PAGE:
Facing Father’s Day as a father, not as a son
This year is a unique year for me, because I turned 57 years old.
Some tell me that makes me a senior citizen. I never thought that somebody in their 50s was old enough to be a senior citizen. I told them that I believe that 50 is the new 40. So I have at least a few years to become a senior citizen. Of course if there are any senior citizen discounts, I will take those now. I know that is a double standard, but I think it is allowed.
The reason it is a unique year for me is because I am now the patriarch. With the death of my father, Bishop Claude Cummings Jr. and his father, Bishop Claude Cummings Sr., I am now the oldest male in the immediate family. The things they used to call my father and complain about, they now call me about. I have three wonderful children who have made being a father very easy and a wonderful experience.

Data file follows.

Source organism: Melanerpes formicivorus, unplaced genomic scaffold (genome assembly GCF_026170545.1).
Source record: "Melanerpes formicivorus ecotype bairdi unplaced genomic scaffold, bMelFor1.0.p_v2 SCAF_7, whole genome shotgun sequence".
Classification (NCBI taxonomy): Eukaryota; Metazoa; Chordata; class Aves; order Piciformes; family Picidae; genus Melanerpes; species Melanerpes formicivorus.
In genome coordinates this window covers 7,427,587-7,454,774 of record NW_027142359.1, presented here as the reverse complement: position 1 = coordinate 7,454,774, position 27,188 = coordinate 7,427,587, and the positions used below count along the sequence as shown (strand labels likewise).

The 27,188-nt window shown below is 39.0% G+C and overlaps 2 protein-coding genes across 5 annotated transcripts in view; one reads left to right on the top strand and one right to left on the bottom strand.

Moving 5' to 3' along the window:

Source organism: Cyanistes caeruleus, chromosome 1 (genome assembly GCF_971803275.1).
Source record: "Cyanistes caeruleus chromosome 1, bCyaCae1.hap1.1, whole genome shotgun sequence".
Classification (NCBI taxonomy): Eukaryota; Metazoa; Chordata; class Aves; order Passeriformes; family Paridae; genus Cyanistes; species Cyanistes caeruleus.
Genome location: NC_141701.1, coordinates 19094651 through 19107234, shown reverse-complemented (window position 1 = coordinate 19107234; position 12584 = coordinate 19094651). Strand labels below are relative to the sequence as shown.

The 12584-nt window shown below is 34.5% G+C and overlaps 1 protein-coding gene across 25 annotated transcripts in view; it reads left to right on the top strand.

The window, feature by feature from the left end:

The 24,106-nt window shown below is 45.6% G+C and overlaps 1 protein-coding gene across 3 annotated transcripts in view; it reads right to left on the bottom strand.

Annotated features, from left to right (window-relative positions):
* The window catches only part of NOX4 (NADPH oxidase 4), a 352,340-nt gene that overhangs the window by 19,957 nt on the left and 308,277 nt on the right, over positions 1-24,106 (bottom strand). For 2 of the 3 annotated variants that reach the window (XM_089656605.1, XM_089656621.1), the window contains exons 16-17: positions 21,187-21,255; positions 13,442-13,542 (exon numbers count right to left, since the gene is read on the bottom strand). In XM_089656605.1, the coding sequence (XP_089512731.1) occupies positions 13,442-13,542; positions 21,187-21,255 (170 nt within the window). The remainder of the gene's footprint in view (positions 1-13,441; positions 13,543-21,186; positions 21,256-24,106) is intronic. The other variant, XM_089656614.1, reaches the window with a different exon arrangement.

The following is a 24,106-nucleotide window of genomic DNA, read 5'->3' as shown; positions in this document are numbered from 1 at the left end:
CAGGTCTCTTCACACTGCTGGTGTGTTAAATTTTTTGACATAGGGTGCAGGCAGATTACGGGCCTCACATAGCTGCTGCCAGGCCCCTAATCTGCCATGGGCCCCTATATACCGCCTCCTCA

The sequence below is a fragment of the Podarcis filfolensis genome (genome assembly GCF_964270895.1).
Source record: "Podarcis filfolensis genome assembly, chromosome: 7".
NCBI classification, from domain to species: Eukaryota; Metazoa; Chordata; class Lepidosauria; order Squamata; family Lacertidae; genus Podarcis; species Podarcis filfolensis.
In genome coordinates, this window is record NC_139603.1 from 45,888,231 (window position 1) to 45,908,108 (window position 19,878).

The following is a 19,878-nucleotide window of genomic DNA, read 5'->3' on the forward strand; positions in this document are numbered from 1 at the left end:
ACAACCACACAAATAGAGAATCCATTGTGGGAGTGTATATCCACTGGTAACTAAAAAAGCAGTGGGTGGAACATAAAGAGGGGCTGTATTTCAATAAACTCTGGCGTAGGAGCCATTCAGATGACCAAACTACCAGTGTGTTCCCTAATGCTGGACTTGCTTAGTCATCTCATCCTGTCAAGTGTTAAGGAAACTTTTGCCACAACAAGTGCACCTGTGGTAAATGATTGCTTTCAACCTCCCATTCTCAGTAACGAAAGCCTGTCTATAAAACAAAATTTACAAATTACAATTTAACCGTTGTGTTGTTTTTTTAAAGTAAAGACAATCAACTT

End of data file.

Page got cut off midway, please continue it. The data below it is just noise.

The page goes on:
I wonder about our president’s experience as a father of the country. No matter how you felt about his politics, he is our president. I would liken the president of the United States to being like a temporary father of our country. If George Washington, the first president, is considered to be the father of our country, then every president afterwards must be a semi-father, a stepfather, and a four-to-eight-year stand-in father.
If I understand correctly, President Reagan was one of the last presidents to die. He was 69 when he was at his inauguration. He was 77 by the end of his second term. President Trump was age 70 at his inaugural.
Reagan was 93 years old at the time of his passing, the oldest president to ever leave office. In a country that is just over 200 years old, he had been alive for almost half of this country’s history. Can you imagine all the changes that took place in the 93 years in the life of a father? President Reagan was a child of the early 1900s. A friend sent me a poem in an e-mail with just that thought, Fathers of 1900 vs. Fathers of Today, by way of Andy Chaps.
In 1900, fathers prayed their children would learn English. Today, fathers pray their children will speak English.